In the uSwitch Best Places to Live in The UK Quality of Life Index, we have compared 138 different areas of the United Kingdom, using data on everything from house prices and income through to broadband speeds and mobile phone network coverage, to determine the best and worst places to live in the UK in 2015.
Scoring very low on a number of the factors we took into consideration, the West and South of Northern Ireland has ranked in 134th of all of the cities and regions in our study.
This makes it the 5th worst place to live in the UK, according to our statistics. Read on for some of the reasons why the West and South of Northern Ireland performs so badly:
Workwise, the West and Southern region of Northern Ireland has a bad situation at the moment, with only 69% of people there currently employed.
Additionally, 23% of people are working more than 45 hours a week, which is deemed to be a big indicator of poor quality of life, where people have to work more than is healthy.
Incomes in this part of Northern Ireland are low by UK standards, with the gross weekly average income in 2015 at £421.14.
Additionally, households have access to a comparatively low amount of disposable income, with only £13,357 per household per year to spend. Low disposable income has a knock on effect on the whole economy of an area.
House prices are very low in this area, which may make it a good place to buy if you are not concerned about the work situation, perhaps if you are retired or run a business.
Average house prices in the South and West of Northern Ireland are £83,876.36. Rent, however, is among the highest in our list of the worst places to live in the UK, at £85.77 per week, which is bad news for people who are unable to buy.
Life expectancies are fairly average in this area, so this is not so much a factor in its listing as one of the 10 worst places. Men have a life expectancy of 78 and women 83.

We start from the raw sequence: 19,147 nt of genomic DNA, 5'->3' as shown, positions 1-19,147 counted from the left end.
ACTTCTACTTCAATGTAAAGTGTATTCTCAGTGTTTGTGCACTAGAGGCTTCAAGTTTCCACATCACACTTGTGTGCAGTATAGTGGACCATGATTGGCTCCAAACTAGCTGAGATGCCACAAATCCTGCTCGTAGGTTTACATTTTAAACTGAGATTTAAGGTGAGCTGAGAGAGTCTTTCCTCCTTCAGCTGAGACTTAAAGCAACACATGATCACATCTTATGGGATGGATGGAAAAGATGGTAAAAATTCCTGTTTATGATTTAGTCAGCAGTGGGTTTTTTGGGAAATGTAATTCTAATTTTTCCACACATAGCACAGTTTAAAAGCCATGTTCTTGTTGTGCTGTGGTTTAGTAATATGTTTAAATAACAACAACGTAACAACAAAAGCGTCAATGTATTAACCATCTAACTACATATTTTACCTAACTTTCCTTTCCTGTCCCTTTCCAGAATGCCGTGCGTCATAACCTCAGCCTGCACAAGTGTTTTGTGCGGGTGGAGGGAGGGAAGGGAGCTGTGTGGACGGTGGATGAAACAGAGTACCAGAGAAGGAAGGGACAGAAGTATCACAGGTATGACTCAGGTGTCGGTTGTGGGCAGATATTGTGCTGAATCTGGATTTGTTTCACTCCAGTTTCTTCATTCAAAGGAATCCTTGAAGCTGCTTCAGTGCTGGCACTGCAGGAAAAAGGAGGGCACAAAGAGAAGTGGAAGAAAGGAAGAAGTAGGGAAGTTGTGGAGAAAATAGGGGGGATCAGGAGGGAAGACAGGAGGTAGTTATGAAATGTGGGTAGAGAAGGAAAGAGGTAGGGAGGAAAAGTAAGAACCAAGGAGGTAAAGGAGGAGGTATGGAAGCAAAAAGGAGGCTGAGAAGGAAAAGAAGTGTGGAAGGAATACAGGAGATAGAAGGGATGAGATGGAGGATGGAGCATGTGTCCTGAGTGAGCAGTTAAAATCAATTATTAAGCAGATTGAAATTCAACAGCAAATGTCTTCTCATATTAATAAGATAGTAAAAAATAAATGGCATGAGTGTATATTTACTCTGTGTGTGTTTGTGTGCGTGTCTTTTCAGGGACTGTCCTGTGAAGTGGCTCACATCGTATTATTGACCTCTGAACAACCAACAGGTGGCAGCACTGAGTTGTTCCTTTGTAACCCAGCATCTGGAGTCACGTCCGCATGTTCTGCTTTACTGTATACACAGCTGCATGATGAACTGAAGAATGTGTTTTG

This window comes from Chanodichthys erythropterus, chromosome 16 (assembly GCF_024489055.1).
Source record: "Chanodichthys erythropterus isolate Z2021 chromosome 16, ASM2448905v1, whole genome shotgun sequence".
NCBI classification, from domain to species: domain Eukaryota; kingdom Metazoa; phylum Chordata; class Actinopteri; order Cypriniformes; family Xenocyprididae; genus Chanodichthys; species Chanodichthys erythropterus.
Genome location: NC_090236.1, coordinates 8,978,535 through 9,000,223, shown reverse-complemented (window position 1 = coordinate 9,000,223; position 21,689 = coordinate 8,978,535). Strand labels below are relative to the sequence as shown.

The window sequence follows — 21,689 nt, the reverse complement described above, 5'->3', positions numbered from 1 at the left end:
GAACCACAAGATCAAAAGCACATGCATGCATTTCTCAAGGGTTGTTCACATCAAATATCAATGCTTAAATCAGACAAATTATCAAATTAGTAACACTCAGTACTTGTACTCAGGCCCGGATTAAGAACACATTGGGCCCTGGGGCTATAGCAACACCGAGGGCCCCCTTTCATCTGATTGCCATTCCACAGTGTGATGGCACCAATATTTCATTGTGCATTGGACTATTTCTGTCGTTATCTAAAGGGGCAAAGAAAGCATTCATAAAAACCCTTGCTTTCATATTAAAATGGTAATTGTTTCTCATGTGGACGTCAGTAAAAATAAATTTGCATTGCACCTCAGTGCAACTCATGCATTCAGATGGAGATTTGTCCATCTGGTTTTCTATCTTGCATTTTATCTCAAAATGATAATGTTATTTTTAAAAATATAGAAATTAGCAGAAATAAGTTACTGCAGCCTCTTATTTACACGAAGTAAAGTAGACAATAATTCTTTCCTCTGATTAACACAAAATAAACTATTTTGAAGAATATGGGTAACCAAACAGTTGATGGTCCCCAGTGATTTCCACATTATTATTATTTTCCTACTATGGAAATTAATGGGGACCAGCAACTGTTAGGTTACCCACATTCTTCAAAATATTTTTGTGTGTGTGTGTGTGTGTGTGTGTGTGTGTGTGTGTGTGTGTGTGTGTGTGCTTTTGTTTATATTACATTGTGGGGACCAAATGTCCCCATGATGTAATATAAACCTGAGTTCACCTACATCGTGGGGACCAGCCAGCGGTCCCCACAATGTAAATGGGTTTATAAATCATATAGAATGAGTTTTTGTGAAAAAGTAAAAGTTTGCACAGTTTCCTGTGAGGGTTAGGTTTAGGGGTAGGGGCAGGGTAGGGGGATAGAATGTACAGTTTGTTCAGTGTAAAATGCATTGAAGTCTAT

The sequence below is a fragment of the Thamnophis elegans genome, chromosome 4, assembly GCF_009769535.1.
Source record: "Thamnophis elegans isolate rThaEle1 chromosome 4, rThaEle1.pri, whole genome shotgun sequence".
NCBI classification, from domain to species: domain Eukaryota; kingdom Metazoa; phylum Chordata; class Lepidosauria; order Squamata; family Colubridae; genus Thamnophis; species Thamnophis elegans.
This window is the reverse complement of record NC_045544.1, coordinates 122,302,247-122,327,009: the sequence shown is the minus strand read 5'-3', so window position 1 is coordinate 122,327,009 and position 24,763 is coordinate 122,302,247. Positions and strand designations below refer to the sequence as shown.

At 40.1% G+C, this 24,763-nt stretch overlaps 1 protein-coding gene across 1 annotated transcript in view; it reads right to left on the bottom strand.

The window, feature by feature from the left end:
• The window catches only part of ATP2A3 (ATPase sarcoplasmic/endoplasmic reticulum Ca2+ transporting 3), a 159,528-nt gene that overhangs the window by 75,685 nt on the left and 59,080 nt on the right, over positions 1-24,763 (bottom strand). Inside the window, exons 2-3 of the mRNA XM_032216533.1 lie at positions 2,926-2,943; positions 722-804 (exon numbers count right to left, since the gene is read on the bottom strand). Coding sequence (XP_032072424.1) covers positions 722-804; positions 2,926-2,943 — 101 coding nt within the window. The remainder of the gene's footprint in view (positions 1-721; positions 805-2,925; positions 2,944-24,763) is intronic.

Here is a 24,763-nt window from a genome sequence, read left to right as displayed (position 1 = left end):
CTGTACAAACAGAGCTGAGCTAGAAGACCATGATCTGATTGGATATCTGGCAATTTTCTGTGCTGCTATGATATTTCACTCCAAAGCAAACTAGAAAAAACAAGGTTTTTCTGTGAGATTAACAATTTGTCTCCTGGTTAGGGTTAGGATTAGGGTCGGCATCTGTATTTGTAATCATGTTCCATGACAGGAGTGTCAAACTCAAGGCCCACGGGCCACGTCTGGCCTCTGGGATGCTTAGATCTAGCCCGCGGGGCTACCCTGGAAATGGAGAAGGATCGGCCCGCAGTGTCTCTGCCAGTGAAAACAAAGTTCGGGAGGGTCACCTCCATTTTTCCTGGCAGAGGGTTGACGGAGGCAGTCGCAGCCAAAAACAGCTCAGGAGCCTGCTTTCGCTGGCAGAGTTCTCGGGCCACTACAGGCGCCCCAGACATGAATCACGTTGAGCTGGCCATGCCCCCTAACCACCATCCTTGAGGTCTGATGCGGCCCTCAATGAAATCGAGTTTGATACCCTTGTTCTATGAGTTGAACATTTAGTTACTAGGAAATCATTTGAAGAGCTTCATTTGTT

Life expectancy is an influential factor that insurance companies use to determine life insurance premiums. You can check our advice guide on how to get a cheaper life insurance policy.
Living costs are unusually high in this region compared with others with similar income and employment rates.
Dual fuel bills, for example, are on average £1,850.30, over £600 more than Blackpool, the next place on our list of the worst 10 regions to live in, and a weekly household food shop is £62.60.
If you want to check you’re on the cheapest energy deal head over to our energy comparison page.
Other Important Factors
Another factor to consider is poor communication technology. This region of Northern Ireland has just 55% mobile phone coverage, and unimpressive average broadband speeds of 19.6Mbps.
Use our broadband postcode checker to see which deals and what speeds are on offer in your area.
This area may well be a good choice for some people, like retirees, but for working people or those who rely on technology, it is definitely one of the worst places to live in the UK in 2015.
More to life than rankings
At uSwitch, we know that there is more to life than rankings, stats and figures, and our Qualify of Life Index merely highlights the vast differences in the experiences of people across the UK.
Whether you're living in the best city or the worst, millions of households in England, Scotland, Wales and Northern Ireland face financial struggles including rising energy bills and credit card debt. That's why it's more important than ever for households to assess their budgets, and uSwitch.com offers a great way to start.
Below you can find ways to save on everything from car insurance to mobile bills.
Place to Live 2015 — Where did your region rank?
About the research
The uSwitch.com study assessed 138 local areas (NUTS3 regions) for 26 factors such as salaries, disposable household income, and the cost of essential goods including food bills, fuel costs and energy bills. The study also factored in lifestyle issues like hours of sunshine, working hours and life expectancy to ensure a full picture of the quality of life in each NUTS3 region.
For more about the study's methodology, read the full press release .